How will Health and Human Services’ new facility boost Indiana’s health?

The new $64 million state-funded building is an investment of the state of Indiana in the health, health and wellness and social services workforce needs of Indiana.

The demand for more health care professionals in Indiana is a call heard loud and clear at Indiana State University, which celebrated the opening of the new Health and Human Services building in December.

Indiana State President Dan Bradley speaks during the Health and Human Services building ribbon cutting on Dec. 15.

“It is exciting to be here today to celebrate the largest capital project in our university’s history,” said Indiana State President Dan Bradley at the facility’s ribbon cutting on Dec. 15. “This new facility will provide high-tech labs and facilities to support the fast-growing College of Health and Human Services — ISU’s second largest college which services 2,700 undergraduates and nearly 750 graduate students. The faculty in the College of Health and Human Services has worked diligently to develop new degree programs that are helping address the state’s critical shortage of health care professionals.”

With employment in the health care industry expected to increase, the state’s investment in the Health and Human Services building acknowledges the importance of the health care industry and works to ease the nurse and physician shortages.

The shortfall in the number of health care professionals isn’t just being felt in Indiana, though. A study released in 2017 by the Association of American Medical Colleges projects a shortage of between 40,800 and 104,900 doctors nationwide. By 2030, the study estimates a shortfall of between 7,300 and 43,100 primary care physicians and non-primary care specialties are expected to experience a shortfall of between 33,500 and 61,800 physicians.

“At $64 million, no other project … has ever come as close to the magnitude of this type of investment. It is an investment in public higher education,” said Greg Goode, Indiana State’s executive director for governmental relations. “It is an investment in health and wellness. An investment in this campus, in this county and in this community.”

This project holds extra meaning for U.S. Rep. Larry Bucshon, R-Ind., who is a physician by training and represents the eighth district.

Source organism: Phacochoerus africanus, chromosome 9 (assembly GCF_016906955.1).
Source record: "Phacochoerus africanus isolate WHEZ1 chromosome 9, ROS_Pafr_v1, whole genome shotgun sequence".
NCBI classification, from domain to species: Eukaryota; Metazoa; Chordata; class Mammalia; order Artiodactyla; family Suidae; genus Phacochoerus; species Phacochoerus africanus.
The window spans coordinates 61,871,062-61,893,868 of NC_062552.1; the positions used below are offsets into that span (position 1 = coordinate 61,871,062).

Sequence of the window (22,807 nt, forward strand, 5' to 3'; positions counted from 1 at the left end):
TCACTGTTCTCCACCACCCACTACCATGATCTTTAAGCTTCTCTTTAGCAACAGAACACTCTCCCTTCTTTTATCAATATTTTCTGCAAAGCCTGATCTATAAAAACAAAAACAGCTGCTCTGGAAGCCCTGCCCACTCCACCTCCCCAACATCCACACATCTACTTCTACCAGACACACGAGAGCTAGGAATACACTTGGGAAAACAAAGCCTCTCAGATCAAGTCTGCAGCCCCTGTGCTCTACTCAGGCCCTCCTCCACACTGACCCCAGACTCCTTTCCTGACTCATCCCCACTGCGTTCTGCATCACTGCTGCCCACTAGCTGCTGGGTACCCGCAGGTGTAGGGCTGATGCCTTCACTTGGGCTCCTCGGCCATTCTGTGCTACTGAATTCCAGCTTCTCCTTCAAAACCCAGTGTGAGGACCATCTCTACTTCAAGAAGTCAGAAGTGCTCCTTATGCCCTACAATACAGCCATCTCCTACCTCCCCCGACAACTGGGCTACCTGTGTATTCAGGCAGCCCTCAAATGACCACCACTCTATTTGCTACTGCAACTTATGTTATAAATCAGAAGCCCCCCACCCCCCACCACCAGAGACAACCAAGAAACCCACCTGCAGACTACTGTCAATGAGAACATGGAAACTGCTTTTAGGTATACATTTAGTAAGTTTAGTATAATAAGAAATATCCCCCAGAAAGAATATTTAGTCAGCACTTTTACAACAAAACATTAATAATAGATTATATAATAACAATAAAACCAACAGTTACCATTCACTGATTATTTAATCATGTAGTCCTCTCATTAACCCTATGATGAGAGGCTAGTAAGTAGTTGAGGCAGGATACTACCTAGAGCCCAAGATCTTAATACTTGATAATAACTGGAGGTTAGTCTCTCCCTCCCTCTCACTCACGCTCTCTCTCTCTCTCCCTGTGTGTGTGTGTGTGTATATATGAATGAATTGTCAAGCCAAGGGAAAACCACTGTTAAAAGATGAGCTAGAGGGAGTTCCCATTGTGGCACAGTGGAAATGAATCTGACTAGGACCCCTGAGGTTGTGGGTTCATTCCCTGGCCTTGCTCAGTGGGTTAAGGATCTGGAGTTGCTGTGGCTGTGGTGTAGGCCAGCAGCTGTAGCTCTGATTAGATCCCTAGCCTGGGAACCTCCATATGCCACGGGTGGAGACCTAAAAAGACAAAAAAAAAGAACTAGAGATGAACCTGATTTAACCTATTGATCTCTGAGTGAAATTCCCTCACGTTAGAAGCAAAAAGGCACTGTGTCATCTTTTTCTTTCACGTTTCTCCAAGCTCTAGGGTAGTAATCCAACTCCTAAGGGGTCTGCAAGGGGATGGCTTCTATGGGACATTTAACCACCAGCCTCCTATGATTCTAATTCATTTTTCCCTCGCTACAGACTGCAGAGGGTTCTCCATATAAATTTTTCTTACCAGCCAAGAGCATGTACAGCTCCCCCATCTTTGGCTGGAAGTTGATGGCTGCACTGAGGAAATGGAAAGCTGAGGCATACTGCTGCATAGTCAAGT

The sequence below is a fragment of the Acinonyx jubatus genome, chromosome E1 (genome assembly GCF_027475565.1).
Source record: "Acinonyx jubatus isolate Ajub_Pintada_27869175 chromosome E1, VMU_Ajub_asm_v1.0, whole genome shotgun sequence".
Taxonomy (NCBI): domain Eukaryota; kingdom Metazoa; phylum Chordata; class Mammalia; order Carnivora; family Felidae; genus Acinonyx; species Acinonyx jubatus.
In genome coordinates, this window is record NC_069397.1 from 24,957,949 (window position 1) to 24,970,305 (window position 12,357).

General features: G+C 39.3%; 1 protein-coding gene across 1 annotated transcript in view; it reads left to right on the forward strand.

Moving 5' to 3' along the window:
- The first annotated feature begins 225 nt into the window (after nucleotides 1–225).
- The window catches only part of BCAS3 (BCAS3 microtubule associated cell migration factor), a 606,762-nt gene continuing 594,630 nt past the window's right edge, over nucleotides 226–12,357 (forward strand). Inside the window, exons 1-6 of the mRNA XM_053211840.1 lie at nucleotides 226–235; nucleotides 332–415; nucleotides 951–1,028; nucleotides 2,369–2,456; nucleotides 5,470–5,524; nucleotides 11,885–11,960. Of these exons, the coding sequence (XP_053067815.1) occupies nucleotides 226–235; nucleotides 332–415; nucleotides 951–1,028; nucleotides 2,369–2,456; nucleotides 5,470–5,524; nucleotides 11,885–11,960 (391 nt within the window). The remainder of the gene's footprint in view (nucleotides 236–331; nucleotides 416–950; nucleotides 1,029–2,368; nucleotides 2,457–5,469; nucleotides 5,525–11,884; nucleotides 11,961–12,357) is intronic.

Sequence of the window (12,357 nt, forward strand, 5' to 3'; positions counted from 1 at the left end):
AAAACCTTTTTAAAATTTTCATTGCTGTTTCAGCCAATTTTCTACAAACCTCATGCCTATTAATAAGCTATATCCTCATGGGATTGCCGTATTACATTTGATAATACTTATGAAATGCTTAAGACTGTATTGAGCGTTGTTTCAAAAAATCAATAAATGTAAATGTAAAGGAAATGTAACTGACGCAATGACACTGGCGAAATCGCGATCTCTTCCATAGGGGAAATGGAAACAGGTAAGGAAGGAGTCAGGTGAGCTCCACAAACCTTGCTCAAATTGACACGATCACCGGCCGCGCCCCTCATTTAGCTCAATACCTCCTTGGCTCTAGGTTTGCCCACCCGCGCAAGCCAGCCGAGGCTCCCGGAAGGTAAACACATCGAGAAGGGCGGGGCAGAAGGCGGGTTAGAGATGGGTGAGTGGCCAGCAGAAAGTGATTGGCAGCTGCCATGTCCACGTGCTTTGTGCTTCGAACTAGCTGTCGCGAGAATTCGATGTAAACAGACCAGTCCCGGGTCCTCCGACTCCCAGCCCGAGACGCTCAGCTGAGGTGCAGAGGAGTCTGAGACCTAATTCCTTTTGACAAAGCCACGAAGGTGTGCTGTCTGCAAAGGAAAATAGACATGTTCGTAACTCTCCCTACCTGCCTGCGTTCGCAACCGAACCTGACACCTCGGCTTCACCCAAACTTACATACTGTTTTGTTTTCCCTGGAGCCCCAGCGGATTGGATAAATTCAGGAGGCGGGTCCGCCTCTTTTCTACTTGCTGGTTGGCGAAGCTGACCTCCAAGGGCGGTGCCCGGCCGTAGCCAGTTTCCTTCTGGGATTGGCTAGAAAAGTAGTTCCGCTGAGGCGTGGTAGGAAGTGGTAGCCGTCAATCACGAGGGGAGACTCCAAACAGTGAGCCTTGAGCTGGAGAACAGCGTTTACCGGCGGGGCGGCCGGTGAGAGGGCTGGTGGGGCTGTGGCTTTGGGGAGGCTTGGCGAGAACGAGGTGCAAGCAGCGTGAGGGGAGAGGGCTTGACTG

“We have reached a critical shortage in the health care workforce, both in Indiana and in our nation. This shortage greatly impacts access to quality, affordable health care for all of our citizens. We must do all we can to attract and incentivize students in medical fields,” he said. “This state-of-the-art facility will be a catalyst of learning for the next generation of athletic trainers, physical and occupational therapists, nurses, health educators and all of those willing to dedicate their lives to helping others.”

The Indiana Department of Workforce Development that estimates the state annually has thousands of openings for health care professionals, said Dean Caroline Mallory at the ribbon-cutting ceremony.

Health care professions are some of the fastest growing, high-wage jobs in Indiana, where 11 of the careers on the Indiana Department of Workforce Development’s Hoosier Hot 50 Jobs list are in the health care field, including registered nurses, which is ranked No. 1.

Indiana State aims to steer students toward those higher paying, in-demand careers with the Health and Human Services building, which is fitted with smart classrooms, new labs and the latest technology to further facilitate learning and collaboration among disciplines.

“Our new building makes a statement that ISU is here for the 21st century,” said Diann McKee, senior vice president for finance and administration and treasurer for Indiana State. “It is beautiful, highly functional and a signature building for our campus and for Terre Haute. The building has converted an underused, blighted part of the community into a showplace for educating the next generation of health professionals.”

The facility will help mold the 21st health care professional by bringing the different health care disciplines under one roof, aiding in inter-professional education and allowing students from various health and wellness disciplines to participate in collaborative learning.

“This new building … is concrete evidence in the investment of the state of Indiana in the health, health and wellness and social services workforce needs of Indiana,” said Caroline Mallory, dean of the College of Health and Human Services. “The College of Health and Human Services is where students come to become professionals, where the faculty teaching scholarship and career-readiness, and where the public can be assured that we are using their resources to improve the quality of life for all of Indiana. Thank you to everyone who has given large and small to make this project happen. This building will produce a higher quality learning environment for our students.”

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